I carved out time and opportunity to have a handful of “I forgive you” conversations. Not only did it bring us together despite the hundreds of miles between us, I found great freedom and comfort knowing there was no longer a debt/debtor relationship between us. I had wiped that account clean. Deep breath. Exhale. “Found,” again, but slipping away mentally and showing physical signs of age. Lost, this time in stages.
Jamie, Jeremy, Aarron, Robbie, Lori, Shanua, & Karen
Fast forward to the funeral I didn’t think I’d attend. My younger brother confirmed the news on December 15th, 2010 – after “winding down” for nearly a decade: “Dad died at 3:15 AM.” Our twins had been sick for several days, we were running on little sleep, funds were tight with Christmas ahead and I was busy manning our year end fundraising drive. A trip to Massachusetts just didn’t look feasible nor necessary. Having made peace with Dad and the loss that had been building over the years, I thought I’d buried my Dad a shovelful at a time with each fading neuron.
Somewhere in the midst of the long line of mourners and well-wishers, I caught a glimpse of my Uncle John, across the room. Just as I was about to give a sarcastic look to the next person shaking my hand and say “Lemme guess, ‘you’re sorry for my loss’? What do you know about my loss?!” I was hit with an epiphany – “I have no idea what it’s like to be in my 70s and lose a brother I’ve had for 70 years or more.”
Just when the cliché was becoming cliché, it dawned on me how specific this generalization really could be. I stepped out of the receiving line and went over to Uncle John, hugged him hard and said with more sincerity than I thought I had in me:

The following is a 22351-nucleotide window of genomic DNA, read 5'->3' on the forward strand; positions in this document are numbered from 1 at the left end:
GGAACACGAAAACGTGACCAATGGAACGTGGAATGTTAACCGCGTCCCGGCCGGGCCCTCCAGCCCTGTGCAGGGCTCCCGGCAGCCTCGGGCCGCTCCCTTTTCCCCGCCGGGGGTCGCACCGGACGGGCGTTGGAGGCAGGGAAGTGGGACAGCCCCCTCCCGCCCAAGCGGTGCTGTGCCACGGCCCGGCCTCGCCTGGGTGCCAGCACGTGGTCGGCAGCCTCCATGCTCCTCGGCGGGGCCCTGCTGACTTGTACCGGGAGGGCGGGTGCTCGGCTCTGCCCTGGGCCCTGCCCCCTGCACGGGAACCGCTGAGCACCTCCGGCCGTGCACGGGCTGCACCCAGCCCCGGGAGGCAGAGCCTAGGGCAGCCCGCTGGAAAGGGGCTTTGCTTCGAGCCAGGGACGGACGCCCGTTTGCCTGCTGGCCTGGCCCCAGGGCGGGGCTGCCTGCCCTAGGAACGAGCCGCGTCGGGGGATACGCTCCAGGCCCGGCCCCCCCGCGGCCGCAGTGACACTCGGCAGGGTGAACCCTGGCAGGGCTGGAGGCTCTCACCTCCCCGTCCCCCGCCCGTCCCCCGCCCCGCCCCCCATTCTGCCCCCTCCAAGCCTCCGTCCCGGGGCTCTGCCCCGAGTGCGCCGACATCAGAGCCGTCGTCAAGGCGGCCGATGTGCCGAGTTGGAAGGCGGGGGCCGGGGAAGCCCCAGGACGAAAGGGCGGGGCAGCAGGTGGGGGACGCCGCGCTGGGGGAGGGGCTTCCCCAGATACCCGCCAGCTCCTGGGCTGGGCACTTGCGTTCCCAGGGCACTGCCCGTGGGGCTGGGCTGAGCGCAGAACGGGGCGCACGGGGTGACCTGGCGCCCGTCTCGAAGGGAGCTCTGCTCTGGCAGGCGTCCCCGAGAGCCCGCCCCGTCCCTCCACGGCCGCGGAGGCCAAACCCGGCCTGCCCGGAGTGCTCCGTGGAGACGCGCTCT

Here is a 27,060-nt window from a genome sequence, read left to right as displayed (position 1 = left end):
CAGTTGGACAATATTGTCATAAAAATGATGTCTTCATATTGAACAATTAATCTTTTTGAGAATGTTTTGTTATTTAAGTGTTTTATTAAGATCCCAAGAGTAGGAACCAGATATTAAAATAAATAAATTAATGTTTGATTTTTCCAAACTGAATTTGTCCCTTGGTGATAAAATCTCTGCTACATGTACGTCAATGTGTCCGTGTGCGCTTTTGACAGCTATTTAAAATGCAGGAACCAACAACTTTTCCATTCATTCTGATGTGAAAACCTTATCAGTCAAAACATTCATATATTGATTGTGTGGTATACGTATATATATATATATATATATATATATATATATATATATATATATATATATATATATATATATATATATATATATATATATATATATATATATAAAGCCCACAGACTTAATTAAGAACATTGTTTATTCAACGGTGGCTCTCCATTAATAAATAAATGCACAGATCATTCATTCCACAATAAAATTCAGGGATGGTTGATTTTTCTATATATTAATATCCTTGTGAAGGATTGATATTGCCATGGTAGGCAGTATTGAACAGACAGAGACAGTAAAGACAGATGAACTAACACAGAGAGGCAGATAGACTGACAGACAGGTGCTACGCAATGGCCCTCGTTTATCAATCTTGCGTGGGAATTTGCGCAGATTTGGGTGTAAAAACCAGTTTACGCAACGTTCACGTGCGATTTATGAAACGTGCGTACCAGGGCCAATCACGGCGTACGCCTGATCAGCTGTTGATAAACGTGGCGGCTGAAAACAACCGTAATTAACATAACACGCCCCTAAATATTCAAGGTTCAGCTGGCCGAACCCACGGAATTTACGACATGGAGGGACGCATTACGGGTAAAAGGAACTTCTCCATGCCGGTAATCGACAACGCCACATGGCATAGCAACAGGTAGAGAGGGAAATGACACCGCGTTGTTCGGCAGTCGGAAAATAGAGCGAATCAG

“I’m…
SO…
SORRY… for your loss… I’ve never lost a brother, just a dad. But, I’m so sorry for your loss.”
Suddenly, I saw everyone in the room with a new face: a brother, a dad, a grandfather, a dune-buggy racing buddy, a drinking buddy, a racing buddy, a cousin, an uncle – everyone lost someone in that room, it just happened he was my Dad. Lost… but peace and joy (at a funeral?!) I thought I’d already found was found anew, afresh, and in greater abundance.
Last year (2010), the truth of 2 Cor. 1.3-7 became a banner my wife and I carried around with grateful hearts as we followed our Lord and the calling He’d placed on our lives. The verse essentially talks about how God gives comfort to those who are afflicted not just so that they may receive comfort in and of itself. Rather, He comforts them so that they may have an inkling of understanding on how to comfort those experiencing the same affliction. My hope is that God consoled my Uncle John, Uncle Rufus, Uncle Kenny, Uncle Freddie, my Mom, Louise (Weezy) – Dad’s first wife, and the many others in that room through the overflow of comfort He poured out on me.
May you have an opportunity to minister to others not out of an empty cup of hypothesis, rather the overflow of a cup teeming with comfort akin to the suffering of those around you who need it. May your light shine before men that they may see your good deeds and praise your Father in heaven. May you comfort those in any trouble with the comfort you yourself have received from Christ.
In it with you,
AP